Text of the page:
In Qt Creator or Qt Designer, open the Edit Signal/Slots mode. In either app, this is done by any of the following:

  • menu bar: Edit→Edit Signal/Slots
  • function key: F4
  • toolbar icon: (figure it out from the menu icon)

In this mode, you will notice that when you roll over widgets, they turn red and get a thick border. This tells you they are providers of signals. To make a signal/slot connection:

  1. Roll over the widget that will provide the signal.
  2. Click and drag to the widget whose slot you want to connect to.
  3. Release the mouse button.
  4. From the dialog that appears, select the desired signal from the left column and the desired slot from the right and click OK.

If you don't see a slot that you expect, try clicking on the “Show slots inherited from …” checkbox. IMHO, this should be checked by default, but it isn't.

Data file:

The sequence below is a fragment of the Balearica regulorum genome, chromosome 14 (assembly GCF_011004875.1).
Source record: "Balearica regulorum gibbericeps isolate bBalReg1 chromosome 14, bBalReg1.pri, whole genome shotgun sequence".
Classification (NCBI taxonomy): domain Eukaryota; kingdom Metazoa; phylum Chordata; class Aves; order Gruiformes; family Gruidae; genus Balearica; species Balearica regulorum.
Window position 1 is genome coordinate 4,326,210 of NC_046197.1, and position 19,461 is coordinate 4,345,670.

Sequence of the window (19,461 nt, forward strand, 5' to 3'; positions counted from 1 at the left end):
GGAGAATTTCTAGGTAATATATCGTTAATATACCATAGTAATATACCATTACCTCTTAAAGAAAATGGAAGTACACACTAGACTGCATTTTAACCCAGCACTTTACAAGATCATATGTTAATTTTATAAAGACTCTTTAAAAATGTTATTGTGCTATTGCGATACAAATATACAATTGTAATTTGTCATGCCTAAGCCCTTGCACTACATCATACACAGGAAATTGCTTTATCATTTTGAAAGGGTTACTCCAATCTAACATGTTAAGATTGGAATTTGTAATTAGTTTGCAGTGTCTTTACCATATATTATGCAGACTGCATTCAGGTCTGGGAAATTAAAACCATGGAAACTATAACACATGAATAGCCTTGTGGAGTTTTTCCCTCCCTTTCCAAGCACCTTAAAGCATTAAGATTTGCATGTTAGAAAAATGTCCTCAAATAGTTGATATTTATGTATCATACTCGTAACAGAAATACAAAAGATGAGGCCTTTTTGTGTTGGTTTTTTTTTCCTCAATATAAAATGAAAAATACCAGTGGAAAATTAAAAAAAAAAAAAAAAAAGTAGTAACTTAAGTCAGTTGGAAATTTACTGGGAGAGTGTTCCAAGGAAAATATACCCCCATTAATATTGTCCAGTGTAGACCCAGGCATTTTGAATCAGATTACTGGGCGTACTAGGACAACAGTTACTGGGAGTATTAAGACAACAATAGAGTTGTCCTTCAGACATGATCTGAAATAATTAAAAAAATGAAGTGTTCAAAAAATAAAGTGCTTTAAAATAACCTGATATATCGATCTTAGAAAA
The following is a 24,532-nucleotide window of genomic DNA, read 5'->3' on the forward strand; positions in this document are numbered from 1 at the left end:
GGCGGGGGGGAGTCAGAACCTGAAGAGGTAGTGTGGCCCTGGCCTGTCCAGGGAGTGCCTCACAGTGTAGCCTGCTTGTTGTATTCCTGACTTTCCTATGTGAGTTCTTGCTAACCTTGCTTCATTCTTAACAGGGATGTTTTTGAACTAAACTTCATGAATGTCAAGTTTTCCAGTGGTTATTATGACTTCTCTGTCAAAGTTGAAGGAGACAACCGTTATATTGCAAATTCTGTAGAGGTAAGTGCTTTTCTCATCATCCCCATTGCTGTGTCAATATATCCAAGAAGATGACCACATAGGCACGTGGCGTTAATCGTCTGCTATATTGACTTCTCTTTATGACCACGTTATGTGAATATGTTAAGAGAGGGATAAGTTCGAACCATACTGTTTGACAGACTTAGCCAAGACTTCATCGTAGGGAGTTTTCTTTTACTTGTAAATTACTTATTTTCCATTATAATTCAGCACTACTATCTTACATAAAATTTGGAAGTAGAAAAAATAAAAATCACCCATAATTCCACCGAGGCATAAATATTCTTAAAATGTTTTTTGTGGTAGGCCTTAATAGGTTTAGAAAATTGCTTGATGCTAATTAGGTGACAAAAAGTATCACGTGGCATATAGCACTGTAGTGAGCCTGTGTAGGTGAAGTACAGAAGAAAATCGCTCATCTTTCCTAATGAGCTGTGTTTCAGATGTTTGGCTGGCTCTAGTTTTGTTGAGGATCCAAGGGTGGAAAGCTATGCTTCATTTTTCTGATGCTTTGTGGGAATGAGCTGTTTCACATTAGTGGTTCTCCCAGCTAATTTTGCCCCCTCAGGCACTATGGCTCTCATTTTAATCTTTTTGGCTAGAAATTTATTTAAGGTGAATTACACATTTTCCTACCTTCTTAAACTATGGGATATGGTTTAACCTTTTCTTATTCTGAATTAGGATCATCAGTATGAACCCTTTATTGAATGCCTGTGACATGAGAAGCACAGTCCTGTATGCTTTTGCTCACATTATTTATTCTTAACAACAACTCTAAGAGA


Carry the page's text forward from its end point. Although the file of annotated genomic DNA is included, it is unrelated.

When you set signal/slot connections this way, you will see arrows connecting widgets indicating signal/slot relationships.

Special cases

There are a couple special cases that are worth mentioning.

Connecting to the window If you want to connect a signal to the slot of a window, just drag onto the window rather than onto another widget. You will know you are connecting to the main window because the slot end of the connector will turn into an electrical earth ground symbol rather than an arrow.

Connecting a widget to itself You can also connect widgets to themselves. If you do this, you can set up all sorts of hilarity. Sometimes you can even do useful things.

Editing signals and slots

You can edit existing signal/slot connections made in Edit Signal/Slots mode by using the Signal/Slot Editor that appears at the bottom of the screen in Qt Creator and the left bottom on Qt Designer. Each column of the editor is actually a drop-down list that you need to double click on to delete.

You can add new relationships and delete existing ones using the + and icons. The icon seems a bit temperamental, so if it isn't activated for you, try clicking on various bits on your form until it activates. (And if you figure out what the logic that going on here is, please let me know.)

Behind the scenes